What Causes Low Blood Pressure in the Elderly?
What Causes Low Blood Pressure in the Elderly? This review reviews the main characteristics of orthostatic hypo tension that occurs in the elderly. It is a little studied and little detected pathology in Primary Care consultations. We want to highlight its enormous prevalence, the need for systematic detection, the difficulty in the diagnostic study, its importance as a vascular risk factor in the group of patients aged 65 years or more, and we want to give guidelines for approach and treatment from the Care Primary.
In this review is presented the main features of orthostatic hypotension that occurred in the elderly patients. I
Key words: Orthostatic hypotension. Primary Health Care. Age.
The Consensus Committee of the American Society for Autonomic Diseases and the American Academy of Neurology define orthostatic hypotension (HO) as a drop in systolic blood pressure (SBP) greater than or equal to 20 millimeters of mercury (mmHg) or diastolic blood pressure (DBP) greater than or equal to 10 mmHg that occurs within 3 minutes of going from supine to upright position. 1-5
Although this is the most accepted definition, there is a great disparity in criteria around this concept. Some authors are based solely on PAS, leaving aside the PAD 6 . Others reduce the observation time from 3 to 1 minute 7. Finally, there are authors who deviate considerably from this definition, using the patient’s previous arterial pressure (BP) drops, either by 5% or more or by 10% or more, when moving from the supine position to the position. upright 8 , they also use any decrease in BP that is accompanied by symptoms 9 , as well as any SBP in the standing position of less than 95 mmHg 10 .
EPIDEMIOLOGY AND PREVALENCE
At the time of quantifying the prevalence of HO we find a great problem: the great variability of BP. First of all, this marked variability may be due to errors or inadequate measurements of the BP figures. It is known that, depending on the type of measuring device, the tension figures can fluctuate 11 .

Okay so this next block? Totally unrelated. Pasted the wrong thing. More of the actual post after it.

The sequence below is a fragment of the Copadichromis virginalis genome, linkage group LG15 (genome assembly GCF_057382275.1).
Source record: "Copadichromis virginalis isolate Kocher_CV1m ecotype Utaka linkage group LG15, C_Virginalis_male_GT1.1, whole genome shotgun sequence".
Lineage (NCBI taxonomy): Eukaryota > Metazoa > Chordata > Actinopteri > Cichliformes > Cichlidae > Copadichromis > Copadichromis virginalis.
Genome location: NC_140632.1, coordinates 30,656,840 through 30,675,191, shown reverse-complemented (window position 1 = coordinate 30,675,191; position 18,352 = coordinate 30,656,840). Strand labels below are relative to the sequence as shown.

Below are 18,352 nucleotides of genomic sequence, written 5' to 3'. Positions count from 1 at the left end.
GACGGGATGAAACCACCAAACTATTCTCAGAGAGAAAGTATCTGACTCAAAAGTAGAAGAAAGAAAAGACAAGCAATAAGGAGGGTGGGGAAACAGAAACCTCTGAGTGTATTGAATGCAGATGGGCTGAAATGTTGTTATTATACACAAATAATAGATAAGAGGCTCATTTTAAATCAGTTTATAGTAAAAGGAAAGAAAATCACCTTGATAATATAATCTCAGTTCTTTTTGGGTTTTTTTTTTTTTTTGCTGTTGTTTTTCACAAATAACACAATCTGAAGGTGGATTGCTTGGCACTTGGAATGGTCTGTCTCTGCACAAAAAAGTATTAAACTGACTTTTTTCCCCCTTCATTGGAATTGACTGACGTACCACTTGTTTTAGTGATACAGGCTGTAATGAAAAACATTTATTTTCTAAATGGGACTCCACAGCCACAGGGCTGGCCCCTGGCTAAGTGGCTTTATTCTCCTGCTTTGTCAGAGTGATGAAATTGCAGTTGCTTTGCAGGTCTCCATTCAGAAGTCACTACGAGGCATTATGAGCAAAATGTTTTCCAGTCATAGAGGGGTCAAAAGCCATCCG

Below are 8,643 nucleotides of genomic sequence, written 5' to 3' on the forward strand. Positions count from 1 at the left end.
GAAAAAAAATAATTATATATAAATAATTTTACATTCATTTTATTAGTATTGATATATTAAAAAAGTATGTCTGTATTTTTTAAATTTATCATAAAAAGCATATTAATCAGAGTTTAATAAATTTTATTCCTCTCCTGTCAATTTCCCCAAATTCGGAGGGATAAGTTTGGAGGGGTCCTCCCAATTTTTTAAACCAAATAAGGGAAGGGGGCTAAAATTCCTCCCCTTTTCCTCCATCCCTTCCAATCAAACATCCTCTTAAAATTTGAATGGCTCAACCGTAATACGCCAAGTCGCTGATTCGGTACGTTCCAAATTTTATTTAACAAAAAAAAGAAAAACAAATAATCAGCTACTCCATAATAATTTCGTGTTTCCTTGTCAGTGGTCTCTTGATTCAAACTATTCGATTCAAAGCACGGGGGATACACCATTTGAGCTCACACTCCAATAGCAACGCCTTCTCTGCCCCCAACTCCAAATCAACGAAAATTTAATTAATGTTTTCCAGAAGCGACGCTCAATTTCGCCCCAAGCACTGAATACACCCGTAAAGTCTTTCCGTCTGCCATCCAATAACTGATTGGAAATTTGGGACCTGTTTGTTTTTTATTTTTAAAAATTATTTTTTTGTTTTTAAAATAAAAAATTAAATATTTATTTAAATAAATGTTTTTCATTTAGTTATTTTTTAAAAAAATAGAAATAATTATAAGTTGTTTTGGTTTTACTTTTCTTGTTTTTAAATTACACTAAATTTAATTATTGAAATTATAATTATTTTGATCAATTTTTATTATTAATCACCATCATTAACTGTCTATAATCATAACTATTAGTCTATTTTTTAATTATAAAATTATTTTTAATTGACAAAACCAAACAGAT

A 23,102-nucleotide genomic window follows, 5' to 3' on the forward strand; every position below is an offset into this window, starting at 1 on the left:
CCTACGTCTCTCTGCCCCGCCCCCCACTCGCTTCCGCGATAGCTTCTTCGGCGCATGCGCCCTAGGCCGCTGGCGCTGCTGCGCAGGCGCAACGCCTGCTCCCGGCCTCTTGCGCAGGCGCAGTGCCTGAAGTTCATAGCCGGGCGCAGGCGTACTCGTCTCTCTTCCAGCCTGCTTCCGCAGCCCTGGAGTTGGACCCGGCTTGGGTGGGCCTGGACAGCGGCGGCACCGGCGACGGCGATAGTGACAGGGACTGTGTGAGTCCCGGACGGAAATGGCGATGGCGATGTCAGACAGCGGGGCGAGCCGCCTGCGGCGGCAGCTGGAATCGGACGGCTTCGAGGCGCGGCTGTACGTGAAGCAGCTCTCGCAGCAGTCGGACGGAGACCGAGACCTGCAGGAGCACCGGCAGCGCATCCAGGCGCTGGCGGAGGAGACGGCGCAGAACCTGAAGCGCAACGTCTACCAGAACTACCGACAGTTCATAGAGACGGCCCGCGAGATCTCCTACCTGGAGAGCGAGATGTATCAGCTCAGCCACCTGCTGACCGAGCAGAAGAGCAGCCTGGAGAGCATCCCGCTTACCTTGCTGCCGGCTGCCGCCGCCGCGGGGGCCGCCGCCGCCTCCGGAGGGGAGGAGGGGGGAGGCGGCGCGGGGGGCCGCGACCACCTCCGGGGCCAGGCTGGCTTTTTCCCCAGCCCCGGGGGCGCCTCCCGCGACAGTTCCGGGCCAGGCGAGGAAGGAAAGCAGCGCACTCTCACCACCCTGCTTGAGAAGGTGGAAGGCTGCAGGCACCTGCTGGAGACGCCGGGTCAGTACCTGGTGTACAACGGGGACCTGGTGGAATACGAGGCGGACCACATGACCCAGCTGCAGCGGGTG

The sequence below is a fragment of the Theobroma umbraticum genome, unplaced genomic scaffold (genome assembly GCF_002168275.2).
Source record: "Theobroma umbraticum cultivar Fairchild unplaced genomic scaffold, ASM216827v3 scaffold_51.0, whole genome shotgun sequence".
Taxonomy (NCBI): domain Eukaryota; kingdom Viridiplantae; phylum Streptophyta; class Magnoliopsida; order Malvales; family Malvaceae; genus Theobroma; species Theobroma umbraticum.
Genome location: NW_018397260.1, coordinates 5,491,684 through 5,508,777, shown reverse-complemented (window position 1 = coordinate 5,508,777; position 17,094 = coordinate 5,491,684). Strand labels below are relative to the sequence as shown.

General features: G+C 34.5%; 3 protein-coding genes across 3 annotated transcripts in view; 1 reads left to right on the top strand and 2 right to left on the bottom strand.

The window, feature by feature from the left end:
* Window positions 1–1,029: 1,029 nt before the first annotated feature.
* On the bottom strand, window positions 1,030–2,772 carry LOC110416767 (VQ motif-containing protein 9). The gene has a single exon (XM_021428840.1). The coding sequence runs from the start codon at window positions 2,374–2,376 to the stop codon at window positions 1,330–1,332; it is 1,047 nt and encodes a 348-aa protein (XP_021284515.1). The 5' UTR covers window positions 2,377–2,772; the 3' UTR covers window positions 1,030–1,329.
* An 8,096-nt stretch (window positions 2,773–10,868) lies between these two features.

It is also important to say that the magnitude of BP is an intrinsically variable parameter, and that it depends on many factors 11 : age, time of day of measurement, food, drugs, etc.
The prevalence also varies according to the type of population we study, depending on age and various associated pathologies.
An estimate can be made based on epidemiological data that would place the prevalence between 4 and 33% of the elderly population 5,7-10,12-13 . In a recent article published in our country, the prevalence of HO in hypertensive elderly in the Primary Care setting was 14.6% 13 . In this population group it has found that BP control influences the prevalence 14 . In diabetic patients a prevalence that can reach 19% 7 has been seen , although the highest prevalence of HO has been observed in Parkinson’s patients, with figures of 60% 12,15 .
In primary highlights a little known, called syndrome Bradbury-Eggleston or pure autonomic failure 18. It was described in 1925 by Bradbury and Eggleston and it is an idiopathic disease in which there is a selective degeneration at the level of the vegetative system, with preservation of all other neurological functions. In 1960,
At the genetic level, it is worth mentioning the results of a study carried out by Schwartz 19 in which it was evidenced that primary neurogenic HO could be linked to a mutation in the mitochondrial genome located on the long arm of chromosome 18 (18q).
If we focus on the secondary ones, the HO produced by diabetes mellitus deserves special attention as it is a frequent cause of vegetative dysfunction in adults. The incidence of diabetics with clinical symptoms of vegetative dysfunction is 40% in patients with 10 or more years of evolution, being the parasympathetic alteration the earliest in these cases.
Non-neurogenic (Tables II and III )
The most common mechanism of non-neurogenic HO production is intravascular volume reduction 17,20. In addition to the causes listed in Tables II and III, there are certain somatic alterations that can interfere with the homeostatic mechanisms of BP. It has been described that certain patients with an asthenic habit and poor muscular development present HO, probably due to the decrease in venous return due to an inadequate muscle pumping action. A similar mechanism may be the cause of the HO seen in states of significant malnutrition. A special form of HO is that of pregnancy.